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Moving Your HTML Website to WordPress: 4 Things to Think About

WordPress Logo. Update: If you're looking for the step-by-step process for migrating an HTML site to WordPress you can find it here.

Original article starts here:

Just recently I've seen a few questions in a couple of the forums asking about moving an existing HTML static website to WordPress.

As big a fan as I am of WordPress, this is not something you want to do just for the hell of it.

If you have a good reason to re-platform your site (such as adding a blog component to it) then, sure, WordPress is an excellent and reasonably future-proof platform (as long as the current rate of development is maintained).

But if there's no good reason to move then I'd recommend leaving your site as it is. If it ain't broke don't fix it.

However, if you're determined to make the move here are four things to think about:

Create a development site

Migrating your site will be a long project and, assuming you're keeping the same domain, you don't want to be experimenting and bug fixing on your live site.

You want the transition to WordPress to be completely unnoticed by your visitors.

So set up a test site on a new domain somewhere and install WordPress on it.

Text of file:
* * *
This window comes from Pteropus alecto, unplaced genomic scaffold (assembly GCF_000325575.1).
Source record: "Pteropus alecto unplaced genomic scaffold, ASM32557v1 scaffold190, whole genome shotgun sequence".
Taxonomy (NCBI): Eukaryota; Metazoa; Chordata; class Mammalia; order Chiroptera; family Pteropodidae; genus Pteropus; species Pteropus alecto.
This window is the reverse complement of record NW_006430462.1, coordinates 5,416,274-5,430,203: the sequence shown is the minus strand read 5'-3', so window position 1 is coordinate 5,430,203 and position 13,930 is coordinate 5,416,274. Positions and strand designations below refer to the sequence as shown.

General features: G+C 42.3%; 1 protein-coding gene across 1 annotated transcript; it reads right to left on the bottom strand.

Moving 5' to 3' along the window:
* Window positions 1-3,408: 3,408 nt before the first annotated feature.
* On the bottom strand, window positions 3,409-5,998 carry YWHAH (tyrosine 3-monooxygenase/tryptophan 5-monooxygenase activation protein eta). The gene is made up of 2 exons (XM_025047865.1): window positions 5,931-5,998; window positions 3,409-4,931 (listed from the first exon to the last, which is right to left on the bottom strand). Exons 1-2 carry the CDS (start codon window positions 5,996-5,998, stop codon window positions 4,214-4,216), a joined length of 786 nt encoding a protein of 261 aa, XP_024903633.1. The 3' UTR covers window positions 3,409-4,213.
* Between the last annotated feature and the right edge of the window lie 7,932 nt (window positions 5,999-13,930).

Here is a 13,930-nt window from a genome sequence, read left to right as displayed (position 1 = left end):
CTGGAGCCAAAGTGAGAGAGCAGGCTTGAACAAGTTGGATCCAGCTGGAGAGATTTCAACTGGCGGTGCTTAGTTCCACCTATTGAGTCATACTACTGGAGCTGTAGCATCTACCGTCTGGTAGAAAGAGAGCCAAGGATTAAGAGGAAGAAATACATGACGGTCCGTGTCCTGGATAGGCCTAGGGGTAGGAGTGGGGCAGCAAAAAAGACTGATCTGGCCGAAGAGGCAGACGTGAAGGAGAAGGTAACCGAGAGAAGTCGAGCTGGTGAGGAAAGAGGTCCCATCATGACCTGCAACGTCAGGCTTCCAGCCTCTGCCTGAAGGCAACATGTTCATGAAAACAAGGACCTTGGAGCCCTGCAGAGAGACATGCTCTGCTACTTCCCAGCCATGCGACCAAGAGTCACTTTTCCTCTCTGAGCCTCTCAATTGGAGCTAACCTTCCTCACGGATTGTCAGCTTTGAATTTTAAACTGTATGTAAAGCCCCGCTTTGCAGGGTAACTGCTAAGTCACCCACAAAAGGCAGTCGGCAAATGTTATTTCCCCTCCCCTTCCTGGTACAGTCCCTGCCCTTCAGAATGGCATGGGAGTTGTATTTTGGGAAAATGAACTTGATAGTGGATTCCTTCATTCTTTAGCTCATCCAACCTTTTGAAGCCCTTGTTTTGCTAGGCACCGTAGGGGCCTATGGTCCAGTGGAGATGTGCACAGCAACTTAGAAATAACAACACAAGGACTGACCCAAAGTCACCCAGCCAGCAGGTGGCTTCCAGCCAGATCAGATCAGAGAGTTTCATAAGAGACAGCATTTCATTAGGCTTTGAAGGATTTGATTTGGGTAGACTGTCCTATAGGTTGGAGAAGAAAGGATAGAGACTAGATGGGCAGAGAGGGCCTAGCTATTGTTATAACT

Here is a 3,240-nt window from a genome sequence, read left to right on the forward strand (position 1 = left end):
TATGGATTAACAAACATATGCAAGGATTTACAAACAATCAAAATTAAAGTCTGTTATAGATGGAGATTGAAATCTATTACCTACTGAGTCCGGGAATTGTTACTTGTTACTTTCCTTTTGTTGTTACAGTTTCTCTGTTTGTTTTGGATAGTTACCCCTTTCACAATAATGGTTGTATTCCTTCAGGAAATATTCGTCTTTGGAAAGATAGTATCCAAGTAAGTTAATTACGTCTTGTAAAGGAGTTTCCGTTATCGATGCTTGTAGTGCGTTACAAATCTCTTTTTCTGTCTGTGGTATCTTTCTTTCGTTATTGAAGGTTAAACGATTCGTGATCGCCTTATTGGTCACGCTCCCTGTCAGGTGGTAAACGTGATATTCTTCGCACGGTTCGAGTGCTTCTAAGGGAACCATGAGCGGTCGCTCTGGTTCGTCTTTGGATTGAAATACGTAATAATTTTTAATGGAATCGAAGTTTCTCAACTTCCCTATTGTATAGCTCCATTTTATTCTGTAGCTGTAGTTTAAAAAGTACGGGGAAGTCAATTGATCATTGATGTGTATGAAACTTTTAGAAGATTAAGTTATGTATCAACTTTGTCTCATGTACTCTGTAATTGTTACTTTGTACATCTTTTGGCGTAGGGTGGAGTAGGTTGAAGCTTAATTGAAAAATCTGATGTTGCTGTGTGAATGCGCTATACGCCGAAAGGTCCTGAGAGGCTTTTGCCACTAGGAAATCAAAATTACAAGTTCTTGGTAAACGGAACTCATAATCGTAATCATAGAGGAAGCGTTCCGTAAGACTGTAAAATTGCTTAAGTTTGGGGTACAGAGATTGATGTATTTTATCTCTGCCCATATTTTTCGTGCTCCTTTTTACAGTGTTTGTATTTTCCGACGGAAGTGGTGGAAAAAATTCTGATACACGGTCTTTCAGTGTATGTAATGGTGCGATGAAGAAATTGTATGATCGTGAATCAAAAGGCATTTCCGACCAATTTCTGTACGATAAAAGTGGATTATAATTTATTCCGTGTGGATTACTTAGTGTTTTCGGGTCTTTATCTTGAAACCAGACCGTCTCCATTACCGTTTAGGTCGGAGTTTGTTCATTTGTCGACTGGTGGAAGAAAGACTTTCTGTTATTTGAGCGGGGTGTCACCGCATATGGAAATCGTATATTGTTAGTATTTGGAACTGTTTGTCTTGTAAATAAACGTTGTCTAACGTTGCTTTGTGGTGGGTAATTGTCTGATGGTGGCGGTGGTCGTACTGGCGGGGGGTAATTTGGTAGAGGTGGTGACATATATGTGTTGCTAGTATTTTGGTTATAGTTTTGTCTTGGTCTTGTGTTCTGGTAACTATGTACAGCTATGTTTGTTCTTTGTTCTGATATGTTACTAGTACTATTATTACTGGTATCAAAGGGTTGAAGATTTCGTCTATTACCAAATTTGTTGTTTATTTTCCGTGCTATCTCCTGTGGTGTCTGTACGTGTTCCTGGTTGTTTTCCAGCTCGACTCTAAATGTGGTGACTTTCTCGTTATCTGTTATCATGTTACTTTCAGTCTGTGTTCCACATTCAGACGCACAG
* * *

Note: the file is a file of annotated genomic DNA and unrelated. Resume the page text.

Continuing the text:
I have 3 test/development sites now, so that when I'm doing work for clients I can show them how things are going, and get their feedback, without risking a real live visitor stumbling across it.

If you're on Hostgator, and you have an unlimited domains plan, this is a piece of cake.

All you need is one new domain and then you can set up WordPress in as many subdirectories as you want.

I have www.mytestdomain.com/demosite-1, www.mytestdomain.com/demosite-2 and so on - each demosite subdirectory containing a WordPress installation.

Once you have your test domain set up you can work at your own pace to perfect your design, import your content and get it all set up the way you want, while your existing site continues to run normally.

Then, once you're happy with everything, you can use the BackupBuddy plugin to import your entire installation (system files and database) to your existing domain.

You can, of course, set up a new installation of WordPress manually and use a database management plugin to import your database from your test site.

But BackupBuddy makes it all so much easier.

I do strongly recommend taking this approach because you can take your time getting everything properly set up without the pressure of feeling you have to complete it quickly because your visitors are going to be viewing it.

Map your old URLs to your new URLs

The WordPress Permalink structure is different from the URL structure on your existing static site.

Your HTML site URLs will be something like: www.yoursite.com/about.html, (or .php, .asp, etc) whereas the WordPress based Permalink would be www.yoursite.com/about/ (or whichever permalink format you’ve selected).

So if someone who's linked to your 'About' page clicks the link after you've moved to WordPress, they'd get a 404 'page not found' error - unless you create a permanent re-direct.